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Nazis Threaten to Execute 1,000 Warsaw Jews on Slightest ‘provocation’

Execution of 1,000 Jews on the smallest further “Jewish provocation” was threatened by the Nazi authorities, it was reliably learned here today, following execution in Warsaw of 53 Jews accused of hiding a Jew who allegedly shot a Polish policeman.

A trustworthy source today related further dramatic details of the execution of the 53 Jews in the Nalewki quarter of Warsaw early this month. A German official statement explained that one Jacob Silbring had shot a Polish policeman and fired on two others without hitting them. Silbring, the German announcement said, then fled, following which 53 Jews were arrested, including temporary residents of houses at 9 and 11 Nalewki Street. All were brought to the Warsaw citadel.

The Nazis then summoned the board of the Jewish Community, the informant said, and imposed a “fine” of 300,000 zlotys ($60,000 at pre-war rates) which was paid within three days. Afterwards the board was told that the Jewish prisoners had been executed on the first day of their detention. In conveying this information, the Nazis served warning that 1,000 Jews would be executed in the event of the smallest further “Jewish provocation.”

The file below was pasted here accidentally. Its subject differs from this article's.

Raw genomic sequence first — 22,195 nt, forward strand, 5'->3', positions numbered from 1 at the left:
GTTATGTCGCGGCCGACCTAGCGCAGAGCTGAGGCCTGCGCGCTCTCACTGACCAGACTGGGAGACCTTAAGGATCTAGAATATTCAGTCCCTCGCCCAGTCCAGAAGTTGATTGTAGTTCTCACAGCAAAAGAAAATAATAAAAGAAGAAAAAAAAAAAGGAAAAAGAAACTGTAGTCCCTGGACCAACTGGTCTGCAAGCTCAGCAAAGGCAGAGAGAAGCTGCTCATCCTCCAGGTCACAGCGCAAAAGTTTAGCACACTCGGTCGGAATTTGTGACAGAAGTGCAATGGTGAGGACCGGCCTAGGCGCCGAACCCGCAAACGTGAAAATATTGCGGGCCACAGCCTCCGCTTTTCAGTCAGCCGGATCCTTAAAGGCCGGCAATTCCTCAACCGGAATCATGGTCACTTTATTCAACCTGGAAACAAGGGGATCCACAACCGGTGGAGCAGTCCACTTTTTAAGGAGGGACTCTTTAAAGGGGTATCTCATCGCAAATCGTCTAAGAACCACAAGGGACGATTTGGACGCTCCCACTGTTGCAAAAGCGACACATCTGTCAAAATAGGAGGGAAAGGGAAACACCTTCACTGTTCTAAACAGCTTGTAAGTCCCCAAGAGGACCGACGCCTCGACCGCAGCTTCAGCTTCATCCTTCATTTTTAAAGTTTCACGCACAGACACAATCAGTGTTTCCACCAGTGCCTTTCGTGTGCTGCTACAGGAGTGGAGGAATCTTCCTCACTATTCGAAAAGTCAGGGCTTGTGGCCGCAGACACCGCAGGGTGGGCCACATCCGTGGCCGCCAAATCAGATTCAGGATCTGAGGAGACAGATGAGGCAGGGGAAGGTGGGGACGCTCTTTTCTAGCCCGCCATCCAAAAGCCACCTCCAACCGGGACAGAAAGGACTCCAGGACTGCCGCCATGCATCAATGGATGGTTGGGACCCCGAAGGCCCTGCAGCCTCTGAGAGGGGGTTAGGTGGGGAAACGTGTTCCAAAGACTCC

Engineer Cherniakoff, head of the Jewish Community, then convoked a special meeting of the board, at which he proposed to call all families of the executed Jews to inform them of the death of their husbands, fathers and brothers, and to appoint a delegation to obtain the corpses for burial.

Cherniakoff, in calling the meeting, announced that all councillors who felt they were unable to witness the expected scene were at liberty to leave, whereupon all except Cherniakoff and one councillor left the room. When the relatives of the executed entered, Cherniakoff, in conveying the news of the execution, declared the names of the Jewish martyrs would remain forever engraved in the annals of the Warsaw Jewish Community. Indescribable scenes followed the announcement, the informant said. Women fainted, others tore their clothes and lamentations were heard throughout the street.

Among the executed temporary residents of 9 Nalewki Street were a rabbi of Minsk-Mazowiecki and a father and his two sons.

The execution took place in the following manner: The condemned Jews were divided into three groups. The first group was ordered to dig their own graves. When they were shot, the second group buried them. Similarly, the third group buried the second. Before execution of the last group, the Nazi commander of the firing squad announced: “Since there are no more Jews to bury you, you will have the honor of being buried by German soldiers.”

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